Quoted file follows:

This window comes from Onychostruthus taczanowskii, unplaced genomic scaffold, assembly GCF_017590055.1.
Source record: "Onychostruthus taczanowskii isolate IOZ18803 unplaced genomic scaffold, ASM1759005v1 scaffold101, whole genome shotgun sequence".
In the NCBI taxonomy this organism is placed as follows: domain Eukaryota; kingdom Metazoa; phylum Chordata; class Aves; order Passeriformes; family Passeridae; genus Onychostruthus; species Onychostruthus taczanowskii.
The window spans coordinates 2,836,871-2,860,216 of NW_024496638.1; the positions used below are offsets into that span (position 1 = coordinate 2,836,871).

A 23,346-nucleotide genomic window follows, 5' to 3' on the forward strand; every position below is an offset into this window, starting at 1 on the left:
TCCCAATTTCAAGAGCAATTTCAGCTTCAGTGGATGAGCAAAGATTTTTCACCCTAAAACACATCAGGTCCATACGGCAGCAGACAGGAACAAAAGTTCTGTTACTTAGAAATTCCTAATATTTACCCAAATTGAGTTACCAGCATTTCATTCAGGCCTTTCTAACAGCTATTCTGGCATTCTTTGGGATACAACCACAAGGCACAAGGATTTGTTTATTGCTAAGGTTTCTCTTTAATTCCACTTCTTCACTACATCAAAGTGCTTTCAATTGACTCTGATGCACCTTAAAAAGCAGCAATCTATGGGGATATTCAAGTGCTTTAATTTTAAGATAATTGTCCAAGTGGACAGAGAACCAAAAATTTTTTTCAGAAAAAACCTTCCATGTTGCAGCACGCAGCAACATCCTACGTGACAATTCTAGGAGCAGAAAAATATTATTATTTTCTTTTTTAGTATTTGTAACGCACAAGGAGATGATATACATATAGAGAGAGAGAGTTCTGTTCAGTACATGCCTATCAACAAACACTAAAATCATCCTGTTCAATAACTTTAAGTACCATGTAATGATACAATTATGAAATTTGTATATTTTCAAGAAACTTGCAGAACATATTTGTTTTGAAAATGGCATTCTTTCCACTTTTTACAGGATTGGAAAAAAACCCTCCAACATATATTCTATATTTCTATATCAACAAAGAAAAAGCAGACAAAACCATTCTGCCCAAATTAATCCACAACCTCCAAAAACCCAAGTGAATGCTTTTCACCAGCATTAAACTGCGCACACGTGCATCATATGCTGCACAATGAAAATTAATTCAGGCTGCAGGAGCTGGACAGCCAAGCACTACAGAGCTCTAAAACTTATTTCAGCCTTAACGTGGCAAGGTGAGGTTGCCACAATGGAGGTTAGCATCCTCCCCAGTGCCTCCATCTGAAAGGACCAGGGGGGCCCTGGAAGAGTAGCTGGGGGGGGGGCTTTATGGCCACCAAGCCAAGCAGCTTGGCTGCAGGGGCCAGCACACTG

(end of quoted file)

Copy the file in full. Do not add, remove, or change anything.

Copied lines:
This window comes from Onychostruthus taczanowskii, unplaced genomic scaffold, assembly GCF_017590055.1.
Source record: "Onychostruthus taczanowskii isolate IOZ18803 unplaced genomic scaffold, ASM1759005v1 scaffold101, whole genome shotgun sequence".
In the NCBI taxonomy this organism is placed as follows: domain Eukaryota; kingdom Metazoa; phylum Chordata; class Aves; order Passeriformes; family Passeridae; genus Onychostruthus; species Onychostruthus taczanowskii.
The window spans coordinates 2,836,871-2,860,216 of NW_024496638.1; the positions used below are offsets into that span (position 1 = coordinate 2,836,871).

A 23,346-nucleotide genomic window follows, 5' to 3' on the forward strand; every position below is an offset into this window, starting at 1 on the left:
TCCCAATTTCAAGAGCAATTTCAGCTTCAGTGGATGAGCAAAGATTTTTCACCCTAAAACACATCAGGTCCATACGGCAGCAGACAGGAACAAAAGTTCTGTTACTTAGAAATTCCTAATATTTACCCAAATTGAGTTACCAGCATTTCATTCAGGCCTTTCTAACAGCTATTCTGGCATTCTTTGGGATACAACCACAAGGCACAAGGATTTGTTTATTGCTAAGGTTTCTCTTTAATTCCACTTCTTCACTACATCAAAGTGCTTTCAATTGACTCTGATGCACCTTAAAAAGCAGCAATCTATGGGGATATTCAAGTGCTTTAATTTTAAGATAATTGTCCAAGTGGACAGAGAACCAAAAATTTTTTTCAGAAAAAACCTTCCATGTTGCAGCACGCAGCAACATCCTACGTGACAATTCTAGGAGCAGAAAAATATTATTATTTTCTTTTTTAGTATTTGTAACGCACAAGGAGATGATATACATATAGAGAGAGAGAGTTCTGTTCAGTACATGCCTATCAACAAACACTAAAATCATCCTGTTCAATAACTTTAAGTACCATGTAATGATACAATTATGAAATTTGTATATTTTCAAGAAACTTGCAGAACATATTTGTTTTGAAAATGGCATTCTTTCCACTTTTTACAGGATTGGAAAAAAACCCTCCAACATATATTCTATATTTCTATATCAACAAAGAAAAAGCAGACAAAACCATTCTGCCCAAATTAATCCACAACCTCCAAAAACCCAAGTGAATGCTTTTCACCAGCATTAAACTGCGCACACGTGCATCATATGCTGCACAATGAAAATTAATTCAGGCTGCAGGAGCTGGACAGCCAAGCACTACAGAGCTCTAAAACTTATTTCAGCCTTAACGTGGCAAGGTGAGGTTGCCACAATGGAGGTTAGCATCCTCCCCAGTGCCTCCATCTGAAAGGACCAGGGGGGCCCTGGAAGAGTAGCTGGGGGGGGGGCTTTATGGCCACCAAGCCAAGCAGCTTGGCTGCAGGGGCCAGCACACTG